The 33-mile Boquillas Canyon trip begins with a few miles of open, hilly desert between the US and Mexico, passing a border crossing and the small village of Boquillas Del Carmen. At about the 4.5 mile mark, we enter a dramatic canyon, and we stay in that canyon the rest of the day. The second day continues between high walls for some time, and then gives way to a more hilly desert landscape, punctuated by occasional high walls. This is where the wind can (and has) become a huge factor. The third day is much the same as the end of the second day, with the same exposure to wind, but has some of the most interesting water of the trip. Post-Boquillas extension for those interested: Santa Elena "Boomerang" on 1/20 (another ~8-10 miles)
DATES: Feb 16-19 (includes the shuttle day) – on the water Saturday through Monday (3 days, 2 nights) - Please note that it takes about a day to travel to and from Big Bend National Park, and you might want to spend additional time in the area with that kind of investment – please consider carefully. Also, the aforementioned shuttle is no trivial matter. We take care of it the day before we get on the water, because it is about a 4-hour operation.
CONDITIONS: can be hot, mild, cold, calm, windy, rainy, snowing, cloudy, overcast or sunny, with shallow (drag-the-boat) to “pushy” water, or combinations of each, and once you start paddling on Saturday morning, you finish, no matter what – you have to be ready for anything.
HAZARDS: The above conditions, plus invasive cane that grows from the banks and can entangle kayaks and canoes and their occupants, the usual assortment of desert dwellers (snakes, arthropods and insects), cactus, mercury in the water (bring your own), NPS employees checking compliance (see REGULATIONS).
Skill Level: Novice: Confidently execute basic strokes plus ability to manage high wind and high waves typically experienced on Lake Charlotte or Sheldon reservoir. You can maneuver the boat on moving water plus be familiar with eddy turns, ferrying and surfing in Class 2 rapids typically found on the San Marcos and Guadalupe Rivers. You must be able to read the river and identify the eddy line.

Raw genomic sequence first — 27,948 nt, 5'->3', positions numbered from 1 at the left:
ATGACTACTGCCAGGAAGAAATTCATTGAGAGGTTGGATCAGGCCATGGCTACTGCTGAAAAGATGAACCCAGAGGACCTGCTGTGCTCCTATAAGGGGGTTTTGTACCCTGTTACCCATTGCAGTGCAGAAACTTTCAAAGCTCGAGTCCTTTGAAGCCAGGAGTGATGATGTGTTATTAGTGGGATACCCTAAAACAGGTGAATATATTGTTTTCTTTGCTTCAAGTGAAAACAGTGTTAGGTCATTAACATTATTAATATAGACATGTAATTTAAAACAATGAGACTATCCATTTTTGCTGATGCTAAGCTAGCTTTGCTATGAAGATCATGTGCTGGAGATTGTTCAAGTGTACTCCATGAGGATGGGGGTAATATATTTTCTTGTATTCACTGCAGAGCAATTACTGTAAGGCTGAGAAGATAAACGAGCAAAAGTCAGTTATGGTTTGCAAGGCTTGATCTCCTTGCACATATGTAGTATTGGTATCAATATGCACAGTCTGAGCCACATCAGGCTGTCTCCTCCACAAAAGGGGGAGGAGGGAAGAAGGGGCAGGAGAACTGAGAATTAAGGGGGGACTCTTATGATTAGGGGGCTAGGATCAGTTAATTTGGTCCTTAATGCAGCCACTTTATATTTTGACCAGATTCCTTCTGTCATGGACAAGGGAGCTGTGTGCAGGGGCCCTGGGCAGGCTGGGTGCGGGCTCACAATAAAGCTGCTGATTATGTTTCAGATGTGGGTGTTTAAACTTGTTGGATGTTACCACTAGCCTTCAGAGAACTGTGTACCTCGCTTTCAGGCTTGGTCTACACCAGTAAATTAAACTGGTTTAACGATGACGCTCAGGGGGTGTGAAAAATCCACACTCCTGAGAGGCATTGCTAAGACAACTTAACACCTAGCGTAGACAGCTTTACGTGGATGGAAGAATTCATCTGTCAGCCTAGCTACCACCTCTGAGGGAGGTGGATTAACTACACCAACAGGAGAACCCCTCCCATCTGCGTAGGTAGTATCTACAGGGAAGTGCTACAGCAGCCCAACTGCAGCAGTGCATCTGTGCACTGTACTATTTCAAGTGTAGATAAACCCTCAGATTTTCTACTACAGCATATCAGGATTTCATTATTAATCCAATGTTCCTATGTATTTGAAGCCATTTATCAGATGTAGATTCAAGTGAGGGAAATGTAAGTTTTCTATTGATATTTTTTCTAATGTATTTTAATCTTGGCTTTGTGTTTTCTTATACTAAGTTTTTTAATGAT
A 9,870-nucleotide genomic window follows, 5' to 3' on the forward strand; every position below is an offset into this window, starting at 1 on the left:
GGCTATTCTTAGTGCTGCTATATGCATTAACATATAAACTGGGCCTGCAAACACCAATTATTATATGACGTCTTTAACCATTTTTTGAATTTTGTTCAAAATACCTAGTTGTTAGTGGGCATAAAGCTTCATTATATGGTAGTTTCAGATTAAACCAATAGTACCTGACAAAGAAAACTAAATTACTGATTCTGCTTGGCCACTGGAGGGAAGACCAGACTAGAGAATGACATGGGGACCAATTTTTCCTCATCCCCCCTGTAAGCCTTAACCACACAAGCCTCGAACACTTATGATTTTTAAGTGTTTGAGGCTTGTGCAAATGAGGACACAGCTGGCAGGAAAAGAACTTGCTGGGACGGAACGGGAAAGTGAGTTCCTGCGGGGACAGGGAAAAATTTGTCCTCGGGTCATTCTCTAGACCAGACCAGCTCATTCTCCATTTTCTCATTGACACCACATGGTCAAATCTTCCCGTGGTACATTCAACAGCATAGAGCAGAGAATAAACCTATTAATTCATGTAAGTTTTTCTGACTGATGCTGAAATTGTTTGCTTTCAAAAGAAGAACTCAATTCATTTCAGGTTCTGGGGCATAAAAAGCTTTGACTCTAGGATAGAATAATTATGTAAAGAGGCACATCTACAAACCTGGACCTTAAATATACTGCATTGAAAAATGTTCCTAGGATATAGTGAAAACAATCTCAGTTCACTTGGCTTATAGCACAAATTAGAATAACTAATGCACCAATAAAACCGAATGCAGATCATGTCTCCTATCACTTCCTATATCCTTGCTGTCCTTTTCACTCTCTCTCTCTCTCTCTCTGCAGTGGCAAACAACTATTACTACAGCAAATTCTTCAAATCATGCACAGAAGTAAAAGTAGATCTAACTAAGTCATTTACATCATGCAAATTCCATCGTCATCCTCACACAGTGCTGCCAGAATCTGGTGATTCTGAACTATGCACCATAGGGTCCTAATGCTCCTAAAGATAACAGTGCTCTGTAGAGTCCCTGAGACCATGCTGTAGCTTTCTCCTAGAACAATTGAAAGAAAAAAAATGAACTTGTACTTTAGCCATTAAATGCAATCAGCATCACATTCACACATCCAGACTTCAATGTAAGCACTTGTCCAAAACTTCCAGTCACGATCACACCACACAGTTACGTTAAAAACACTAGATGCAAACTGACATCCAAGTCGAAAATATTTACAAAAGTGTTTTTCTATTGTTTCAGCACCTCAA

NOTE: Although most of this section of the river is suitable for a lower classification, the remoteness factor bumps the experience/safety requirement up a rung or two. Comfort with maneuvering in moving water and handling Class 2 rapids is a minimum requirement. Ideally, participants should also have some self-rescue knowledge and be experienced with “Wet Exit”.
HEALTH: Sufficient with margin to handle distance and conditions mentioned above - again, the remoteness of this location and the length of the trip require margin against your typical health baseline. Don't start this trip if you are just barely hanging on to life or if you require daily maintenance that could impair you if not perfectly executed.
ANTICIPATED EXPENSES: Entry to Big Bend National Park will depend on your age and if you already have a National Parks pass of some kind. I think it costs about $80 per vehicle. There is a $5 per day per parked vehicle and $5 per person charge at the take-out, payable in advance. We also buy a case of beer for Fred to make him extra happy to take care of our vehicles at Heath Canyon / La Linda. Campsites, permits and pot luck food contributions will make up the balance of anticipated group expenses – probably another $5-$10 per person. Of course, there will be gasoline, meals, etc. for your own transportation to and from Big Bend, for border crossing if you want to do that, and for however you prepare your camping food.
REGULATIONS: Big Bend National Park has very serious regulations about waste, especially human waste. It is a little more comprehensive than the old backpacker's adage of "pack it in, pack it out". In this area, even if you generate it within the park, you have to pack it out, and there are rules you need to know and prepare for ahead of time on the Big Bend National Park website. Essentially, it boils down to packing out the waste and everything associated with it, including the paper. NOTE: This can get confusing if you use leaves instead of paper, since you are not supposed to remove anything you find in the park.